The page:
Aerospace clusters are evolving throughout the world, said Kevin Michael, vice president of ICF International.
California is on the decline. Two new clusters on the rise are Mexico and the Southeastern US. The Netherlands and Singapore are successful, long-term clusters.
California was the premier aerospace cluster for decades, but its demise began when Lockheed chose Georgia as the location to build the C-130. The founding of Airbus was not good news for SoCal, and neither was the end of the Cold War. The acquisition of McDonnell Douglas by Boeing in 1997 further precipitated the decline of SoCal.
Aerospace jobs declined by 67% since 1990 to four years ago and compared with two million jobs in World War II. California viewed as not friendly to business and land costs skyrocketed.
The Netherlands is a success story was built around Fokker, which went away. But what became Schiphol Airport was the start of an aerospace hub. Aerospace evolved into a commercial business, the KSSU consortium of airlines (KLM, SAS, Swissair, UTA) cooperated for aircraft purchases and third-party maintenance.
After Fokker went bankruptcy, Stork emerged as a major supplier as did other companies that supply Airbus, Boeing and others.
Singapore is the home of ST Aerospace, one of the top-tier third party aerospace MRO and P2F conversion companies in the world. Singapore geographically was well suited to serve the Asian region. Engineer and R&D centers and advanced manufacturing were located here. Large government investment in aerospace investment occurred.
Mexico is a growing aerospace cluster, but the real growth has been more recent. It wasn’t until the late 1990s that aerospace became a growth opportunity following the approval of the North American Free Trade Agreement (NAFTA).
In 2006 Bombardier opened a facility that really spurred growth, Michaels said. “California was just to punishing,” and many companies went to Mexico.
Importantly, Mexico did not pursue developing an aircraft but rather focuses on being a supplier to the OEMs, establishing MROs and becoming an engineering center.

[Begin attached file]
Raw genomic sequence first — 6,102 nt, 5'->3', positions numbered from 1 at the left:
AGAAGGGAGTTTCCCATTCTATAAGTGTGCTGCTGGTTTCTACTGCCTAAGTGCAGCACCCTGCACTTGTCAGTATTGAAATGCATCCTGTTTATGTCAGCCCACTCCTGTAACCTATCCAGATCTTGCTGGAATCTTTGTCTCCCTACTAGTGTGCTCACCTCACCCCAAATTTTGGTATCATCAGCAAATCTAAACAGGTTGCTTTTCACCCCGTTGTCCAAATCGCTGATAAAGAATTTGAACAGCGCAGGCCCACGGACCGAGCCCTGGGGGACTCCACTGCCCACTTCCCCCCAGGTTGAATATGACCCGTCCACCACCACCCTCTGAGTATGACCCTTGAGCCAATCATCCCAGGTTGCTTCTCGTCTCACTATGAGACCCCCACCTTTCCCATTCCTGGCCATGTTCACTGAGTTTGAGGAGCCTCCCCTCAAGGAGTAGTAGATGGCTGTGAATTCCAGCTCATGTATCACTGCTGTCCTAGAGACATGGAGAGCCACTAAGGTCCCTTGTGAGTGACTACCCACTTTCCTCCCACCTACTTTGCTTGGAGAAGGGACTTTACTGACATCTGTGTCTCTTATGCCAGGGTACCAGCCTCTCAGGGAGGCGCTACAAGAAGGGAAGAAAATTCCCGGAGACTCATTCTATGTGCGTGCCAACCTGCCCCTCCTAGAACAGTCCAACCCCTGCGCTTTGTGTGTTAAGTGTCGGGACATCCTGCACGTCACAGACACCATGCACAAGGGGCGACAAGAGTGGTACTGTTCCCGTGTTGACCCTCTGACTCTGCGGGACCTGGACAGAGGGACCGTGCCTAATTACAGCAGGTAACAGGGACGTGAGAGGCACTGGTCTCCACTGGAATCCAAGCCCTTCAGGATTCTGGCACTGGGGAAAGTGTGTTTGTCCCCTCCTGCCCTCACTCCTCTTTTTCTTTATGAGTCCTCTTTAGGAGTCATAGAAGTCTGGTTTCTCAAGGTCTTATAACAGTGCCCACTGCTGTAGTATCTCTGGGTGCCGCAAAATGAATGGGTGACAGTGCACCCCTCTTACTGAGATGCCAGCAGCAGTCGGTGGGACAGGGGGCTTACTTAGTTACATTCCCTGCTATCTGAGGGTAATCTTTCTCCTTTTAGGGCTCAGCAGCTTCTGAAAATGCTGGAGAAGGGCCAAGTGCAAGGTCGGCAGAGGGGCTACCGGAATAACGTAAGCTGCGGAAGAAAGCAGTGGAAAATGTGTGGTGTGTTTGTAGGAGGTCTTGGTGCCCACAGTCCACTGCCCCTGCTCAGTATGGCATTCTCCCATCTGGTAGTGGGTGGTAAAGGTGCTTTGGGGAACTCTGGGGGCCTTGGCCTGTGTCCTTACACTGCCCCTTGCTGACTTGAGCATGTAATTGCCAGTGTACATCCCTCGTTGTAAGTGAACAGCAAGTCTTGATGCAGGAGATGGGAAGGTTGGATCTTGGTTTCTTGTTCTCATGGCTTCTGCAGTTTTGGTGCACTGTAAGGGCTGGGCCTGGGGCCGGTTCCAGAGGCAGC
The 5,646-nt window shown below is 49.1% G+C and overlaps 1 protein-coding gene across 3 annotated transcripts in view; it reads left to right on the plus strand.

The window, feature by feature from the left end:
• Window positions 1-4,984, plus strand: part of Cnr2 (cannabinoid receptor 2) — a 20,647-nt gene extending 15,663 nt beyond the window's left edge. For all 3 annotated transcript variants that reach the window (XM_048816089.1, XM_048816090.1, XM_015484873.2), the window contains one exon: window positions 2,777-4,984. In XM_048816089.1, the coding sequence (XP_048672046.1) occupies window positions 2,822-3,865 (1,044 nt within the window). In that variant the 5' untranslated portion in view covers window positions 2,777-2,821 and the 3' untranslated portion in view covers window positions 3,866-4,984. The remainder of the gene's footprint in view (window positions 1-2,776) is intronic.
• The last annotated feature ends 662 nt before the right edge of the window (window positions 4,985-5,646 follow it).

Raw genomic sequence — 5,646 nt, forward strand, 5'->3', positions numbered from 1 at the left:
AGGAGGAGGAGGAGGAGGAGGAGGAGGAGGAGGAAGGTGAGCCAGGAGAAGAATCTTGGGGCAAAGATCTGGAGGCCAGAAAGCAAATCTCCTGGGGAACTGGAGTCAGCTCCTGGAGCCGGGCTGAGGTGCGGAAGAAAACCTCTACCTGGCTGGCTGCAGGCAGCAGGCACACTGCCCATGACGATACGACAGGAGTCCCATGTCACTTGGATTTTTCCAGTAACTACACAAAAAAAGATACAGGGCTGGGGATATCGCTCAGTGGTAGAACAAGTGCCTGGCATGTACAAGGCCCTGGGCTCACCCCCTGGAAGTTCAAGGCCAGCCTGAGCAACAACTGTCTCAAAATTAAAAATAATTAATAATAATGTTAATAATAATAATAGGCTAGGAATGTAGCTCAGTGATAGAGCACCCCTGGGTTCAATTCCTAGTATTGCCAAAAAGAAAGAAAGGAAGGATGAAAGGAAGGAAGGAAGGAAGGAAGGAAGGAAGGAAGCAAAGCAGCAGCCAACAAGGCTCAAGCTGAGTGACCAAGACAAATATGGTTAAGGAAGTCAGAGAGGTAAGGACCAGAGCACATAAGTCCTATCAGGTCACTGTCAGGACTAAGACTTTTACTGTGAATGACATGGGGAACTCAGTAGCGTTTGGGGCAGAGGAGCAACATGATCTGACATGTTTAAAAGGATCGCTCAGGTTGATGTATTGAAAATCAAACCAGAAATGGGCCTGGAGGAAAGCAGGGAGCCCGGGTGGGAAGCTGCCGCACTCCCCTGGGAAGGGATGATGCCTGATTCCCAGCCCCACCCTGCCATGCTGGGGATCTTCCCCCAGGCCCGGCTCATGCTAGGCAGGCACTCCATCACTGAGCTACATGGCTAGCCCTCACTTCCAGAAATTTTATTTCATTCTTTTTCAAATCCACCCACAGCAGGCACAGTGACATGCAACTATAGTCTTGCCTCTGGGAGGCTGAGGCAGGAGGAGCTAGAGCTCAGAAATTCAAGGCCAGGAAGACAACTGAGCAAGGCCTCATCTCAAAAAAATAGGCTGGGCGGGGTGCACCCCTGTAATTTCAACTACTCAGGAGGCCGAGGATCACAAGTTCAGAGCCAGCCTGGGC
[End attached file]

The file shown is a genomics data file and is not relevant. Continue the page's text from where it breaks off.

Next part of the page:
The Southeastern US has “always” had investment, but the real spur was a loss. EADS/Northrop Grumman won the KC-X tanker competition after close cooperation with Alabama. EADS lost this award on a protest by Boeing, but this event spurred Boeing to choose Charleston (SC) for the 787 assembly plant, Alabama is chosen by Airbus for the A320 assembly plant and suppliers are locating there.
Embraer opened a business FAL in Florida, which is less expensive than Brazil and easier with regulations and taxes. Boeing is spreading its engineering footprint in the Southeast.
The Southeast is not unionized.
The Southeast is the hot spot for aerospace clusters in the world.
What does this mean for the Pacific Northwest?
Competition isn’t between states, or cities, or companies, it’s between clusters. The Pacific Northwest is the largest cluster in the world. The PNW Cluster (Seattle, Spokane, Portland and British Columbia) has more than 150,000 jobs. It competes with the large Southeast cluster, which is dominated by right-to-work states.
Defined Benefit is going to mean much of what is the “strength” of that 150K declines over the next couple decades. The new management may make that decline slower than the previous one at Boeing, but really there’s not much of a reason to put a major new program in a high tax “blue” state outside of “there will be less PR problems if we do it here.”
I know it’s popular to lament “politics” or that states in the US tend to give many freebies to new projects, but it’s reality.
There is some interpretation under the constitutions that its illegal.
My take is it should not be allowed. Why should the US be in competition with itself?
We may never get it corrected, but that should be the goal, not oh we give up we can’t do anything.
The country belongs to the citizen, not corporation regardless of the single most bizarre interpretation of the US constitution short of Brown vs the board of education.
Remember when corporations simply build things where they felt it was the best place?
“The country belongs to the citizen, not corporation regardless of the single most bizarre interpretation of the US constitution”
Well the first amendment can be a btch. Media owners (i.e. corporations) should not be the only ones to have freedom of expression..
Maybe England can be used as predictive model for what will happen in California. Finally, it should not be forgotten Short Brothers and its venerable age. We’ll see what fate Bombardier reserve for this Irish clan of resistance ! Otherwise, and this is a little off the subject, the big boss of IAG was in Ireland today , and he had this thought the most interesting …
Not sure if its really off topic, its at least in the vein of what is going on with the industry and very relevant.
The more I read Walsh the more I like him.
We are here to get a job done, lets do it!